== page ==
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If you've come to this post hoping for a lawn trimming pictorial then I'm sorry if I mislead you.
Often when building a portfolio, investors look to 'hedge' their investments. Wikipedia defines a hedge (finance) as, '...a position established in one market in an attempt to offset exposure to price changes or fluctuations in some opposite position with the goal of minimizing one's exposure to unwanted risk.' The tools of quantitative analysis give us a powerful and simple way to quantify the effective of a hedge. The correlation between the price movements of two stocks tells us how similar the changes in price are. I've already covered the basics of correlations in a previous post, so I won't do it again here. The idea is though, that if we want the stocks to be ideal hedges of each other, we want their price movements to be anti-correlated (correlation coefficient = -1). In short, if the price of one goes up one day the other should go down, and vise versa.
So today I'll provide you with the top 3 quantitative hedges (Nasdaq only) of some of the most widely held equities in three sectors. Then I'll do something interesting and try to see if these hedges make sense, or if they're some kind of funny coincidence.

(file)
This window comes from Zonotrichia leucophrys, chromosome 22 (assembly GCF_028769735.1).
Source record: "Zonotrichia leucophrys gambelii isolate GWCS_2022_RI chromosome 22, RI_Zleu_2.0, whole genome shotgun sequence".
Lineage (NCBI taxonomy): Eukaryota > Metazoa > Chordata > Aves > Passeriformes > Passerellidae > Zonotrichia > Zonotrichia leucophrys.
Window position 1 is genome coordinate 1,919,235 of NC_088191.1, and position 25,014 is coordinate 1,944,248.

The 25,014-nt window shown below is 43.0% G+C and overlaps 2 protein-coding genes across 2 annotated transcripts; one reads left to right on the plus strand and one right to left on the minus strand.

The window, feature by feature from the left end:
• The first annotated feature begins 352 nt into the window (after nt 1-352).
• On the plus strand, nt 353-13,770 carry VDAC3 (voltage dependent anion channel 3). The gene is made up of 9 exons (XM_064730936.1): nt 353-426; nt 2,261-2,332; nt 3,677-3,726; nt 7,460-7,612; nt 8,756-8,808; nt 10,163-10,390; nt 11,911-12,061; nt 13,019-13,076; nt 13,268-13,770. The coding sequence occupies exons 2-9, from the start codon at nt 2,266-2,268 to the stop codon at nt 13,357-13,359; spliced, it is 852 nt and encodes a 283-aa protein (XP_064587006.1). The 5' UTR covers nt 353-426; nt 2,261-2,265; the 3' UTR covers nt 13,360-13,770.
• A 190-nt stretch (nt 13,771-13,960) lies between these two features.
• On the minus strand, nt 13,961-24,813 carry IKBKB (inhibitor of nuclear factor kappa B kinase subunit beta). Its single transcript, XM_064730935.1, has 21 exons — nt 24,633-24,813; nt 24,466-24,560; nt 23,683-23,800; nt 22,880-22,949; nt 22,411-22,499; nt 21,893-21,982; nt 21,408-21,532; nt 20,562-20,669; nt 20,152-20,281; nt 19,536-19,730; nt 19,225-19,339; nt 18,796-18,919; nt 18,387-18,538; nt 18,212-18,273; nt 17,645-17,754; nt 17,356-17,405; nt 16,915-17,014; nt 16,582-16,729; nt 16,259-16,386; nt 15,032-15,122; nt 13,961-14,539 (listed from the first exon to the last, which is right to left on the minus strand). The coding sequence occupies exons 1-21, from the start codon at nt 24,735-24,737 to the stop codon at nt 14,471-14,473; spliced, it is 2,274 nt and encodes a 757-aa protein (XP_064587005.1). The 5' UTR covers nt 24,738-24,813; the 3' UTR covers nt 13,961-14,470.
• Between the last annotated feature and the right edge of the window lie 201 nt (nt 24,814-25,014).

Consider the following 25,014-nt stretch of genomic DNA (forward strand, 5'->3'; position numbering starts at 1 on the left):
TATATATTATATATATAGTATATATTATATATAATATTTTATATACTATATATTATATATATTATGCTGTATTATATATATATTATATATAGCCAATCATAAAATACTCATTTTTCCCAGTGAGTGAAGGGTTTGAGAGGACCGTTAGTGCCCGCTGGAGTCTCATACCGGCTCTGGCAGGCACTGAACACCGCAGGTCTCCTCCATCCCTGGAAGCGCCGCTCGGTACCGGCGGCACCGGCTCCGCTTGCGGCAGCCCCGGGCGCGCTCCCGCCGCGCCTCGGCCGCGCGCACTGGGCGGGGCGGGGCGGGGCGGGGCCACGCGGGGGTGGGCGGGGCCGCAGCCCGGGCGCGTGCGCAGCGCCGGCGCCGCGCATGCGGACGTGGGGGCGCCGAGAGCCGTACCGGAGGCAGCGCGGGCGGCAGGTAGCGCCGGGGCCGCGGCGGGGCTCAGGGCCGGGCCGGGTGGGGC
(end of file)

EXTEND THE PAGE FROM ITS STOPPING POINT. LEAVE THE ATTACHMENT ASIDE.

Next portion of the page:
First up are the 3 best hedges against Google (GOOG),
SCIL -0.8347 - Educational software
ALXA -0.8158 - Pharmaceutical company
SXCI -0.7897 - Pharmaceutical and healthcare IT
Next up are the 3 best hedges against Qualcomm (QCOM),
THOR -0.8936 - Medical device electronics
AMAG -0.8336 - Pharmaceutical company
STRA -0.7967 - Post secondary education services
Finally are the 3 best hedges against Amgen (AMGN),
CRUS -0.4881 - Electronics
WINA -0.4842 - Value retail
VASC -0.4058 - Medical Devices
So here's the thing...I see no rhyme or reason for any of these ideal hedges. Perhaps they are merely coincidental hedges or outliers of statistical randomness. Or perhaps they reflect some underlying trading activity. What I hope you get from this post is an understanding that a diversified portfolio can come from non-traditional combinations of equities. Perhaps Jim Cramer is a bit too presumptions in his, 'Are you diversified?' part of the show. Either way, once again, an (anti)correlation analysis is a powerful mathematic tool that you can add to your stock market toolkit.
*There are more complicated ways to compute hedges and I will build on those in a later post. Namely, we don't simply want our portfolio to balance itself out and never profit, but we want to minimize fluctuation/risk while maximizing return (see: Sharpe Ratio). Stay tuned...